COMMENT 28th March 2005
Into the ring flies another veterinary study into MRSA in pets, but with one vital difference. Transmission of the "superbug" from the general populace to their pets. According to Professor David Taylor, from Glasgow Veterinary School, MRSA transmission from dogs and cats to humans is "entirely possible", although there have been no documented cases.
He said: "The 20 cases identified came from animals all over the country, not just Glasgow. Most have been wounds found naturally or at operation which have become infected. Very few have come from other vet practices."
This column has duly noted and followed the case of Jill Moss and her struggle to prove responsibility for the infection, subsequent complications and death of her samoyed, Bella. In the 14th February issue we directly quoted an abstract of a study about the emerging problem of MRSA from the BSAVA website, published in the JSAP.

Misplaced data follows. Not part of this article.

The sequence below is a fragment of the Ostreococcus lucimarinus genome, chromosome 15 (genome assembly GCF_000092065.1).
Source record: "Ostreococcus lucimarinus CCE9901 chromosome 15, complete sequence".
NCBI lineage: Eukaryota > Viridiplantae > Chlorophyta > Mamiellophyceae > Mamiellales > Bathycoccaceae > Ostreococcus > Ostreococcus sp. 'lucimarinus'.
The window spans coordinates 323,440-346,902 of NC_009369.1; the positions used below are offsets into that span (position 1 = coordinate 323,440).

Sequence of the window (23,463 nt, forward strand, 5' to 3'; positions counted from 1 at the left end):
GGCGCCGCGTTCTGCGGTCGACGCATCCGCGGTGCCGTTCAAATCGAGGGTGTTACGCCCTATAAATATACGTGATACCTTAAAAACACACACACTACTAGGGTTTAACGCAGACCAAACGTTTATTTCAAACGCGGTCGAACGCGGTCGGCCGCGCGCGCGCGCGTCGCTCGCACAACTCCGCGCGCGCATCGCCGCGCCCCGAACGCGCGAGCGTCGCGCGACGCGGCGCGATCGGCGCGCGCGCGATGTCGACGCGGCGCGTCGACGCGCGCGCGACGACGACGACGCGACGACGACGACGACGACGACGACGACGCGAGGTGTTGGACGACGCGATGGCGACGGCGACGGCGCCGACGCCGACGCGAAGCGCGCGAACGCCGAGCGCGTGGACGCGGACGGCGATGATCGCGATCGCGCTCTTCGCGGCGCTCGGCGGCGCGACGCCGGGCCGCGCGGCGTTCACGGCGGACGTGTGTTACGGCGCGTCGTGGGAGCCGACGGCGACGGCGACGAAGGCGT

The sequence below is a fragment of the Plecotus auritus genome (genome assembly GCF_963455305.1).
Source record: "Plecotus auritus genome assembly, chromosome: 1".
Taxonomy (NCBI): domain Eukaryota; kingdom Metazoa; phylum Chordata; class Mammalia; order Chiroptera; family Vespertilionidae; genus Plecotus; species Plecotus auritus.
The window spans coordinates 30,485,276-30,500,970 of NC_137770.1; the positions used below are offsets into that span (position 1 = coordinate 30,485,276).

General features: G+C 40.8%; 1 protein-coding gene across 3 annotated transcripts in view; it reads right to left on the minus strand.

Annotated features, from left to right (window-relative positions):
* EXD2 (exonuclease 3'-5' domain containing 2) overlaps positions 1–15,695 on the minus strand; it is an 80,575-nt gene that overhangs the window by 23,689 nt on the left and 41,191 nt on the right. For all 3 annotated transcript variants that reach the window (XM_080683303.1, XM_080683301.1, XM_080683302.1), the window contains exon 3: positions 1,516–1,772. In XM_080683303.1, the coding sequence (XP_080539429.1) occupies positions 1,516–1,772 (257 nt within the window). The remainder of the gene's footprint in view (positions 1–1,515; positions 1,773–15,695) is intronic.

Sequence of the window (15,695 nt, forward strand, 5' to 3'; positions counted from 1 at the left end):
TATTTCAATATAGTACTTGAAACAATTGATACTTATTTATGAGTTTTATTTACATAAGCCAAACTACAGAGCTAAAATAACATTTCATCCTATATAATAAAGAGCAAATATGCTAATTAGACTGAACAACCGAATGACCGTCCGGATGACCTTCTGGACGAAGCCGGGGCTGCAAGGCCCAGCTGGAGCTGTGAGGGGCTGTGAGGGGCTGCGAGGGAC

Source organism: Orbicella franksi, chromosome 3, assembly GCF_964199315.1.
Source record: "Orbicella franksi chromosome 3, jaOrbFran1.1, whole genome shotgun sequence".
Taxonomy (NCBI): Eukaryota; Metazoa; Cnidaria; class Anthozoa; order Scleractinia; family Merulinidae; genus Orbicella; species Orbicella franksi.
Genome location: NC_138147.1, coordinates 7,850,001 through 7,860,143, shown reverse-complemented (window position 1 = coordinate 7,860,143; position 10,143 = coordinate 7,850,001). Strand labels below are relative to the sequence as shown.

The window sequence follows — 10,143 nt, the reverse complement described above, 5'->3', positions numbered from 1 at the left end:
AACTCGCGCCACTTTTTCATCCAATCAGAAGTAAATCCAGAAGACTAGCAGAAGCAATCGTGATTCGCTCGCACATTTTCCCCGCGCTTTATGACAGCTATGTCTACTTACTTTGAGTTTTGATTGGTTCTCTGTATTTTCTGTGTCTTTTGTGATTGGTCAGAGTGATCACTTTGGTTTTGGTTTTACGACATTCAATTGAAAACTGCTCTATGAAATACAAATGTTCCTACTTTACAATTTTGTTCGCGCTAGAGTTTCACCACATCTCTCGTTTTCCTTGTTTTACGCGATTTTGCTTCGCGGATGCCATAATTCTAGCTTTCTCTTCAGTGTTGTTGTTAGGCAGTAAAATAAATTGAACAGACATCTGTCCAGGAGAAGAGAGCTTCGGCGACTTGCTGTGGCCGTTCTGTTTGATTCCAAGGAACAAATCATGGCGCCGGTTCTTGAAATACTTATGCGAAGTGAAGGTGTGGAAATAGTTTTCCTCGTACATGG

It seems that mentioning Jill Moss' case alongside this extremely pertinent study caused some confusion, as the question as to whether the dog itself or the owner could have caused infection provoked a sharp response. We would like to point out that the BSAVAs website extract did not pertain specifically to Bella's situation.
The question of responsibility is a contentious one, though it deserves reiteration that Veterinary Times' only aim is to highlight the issues, not to point the finger of blame.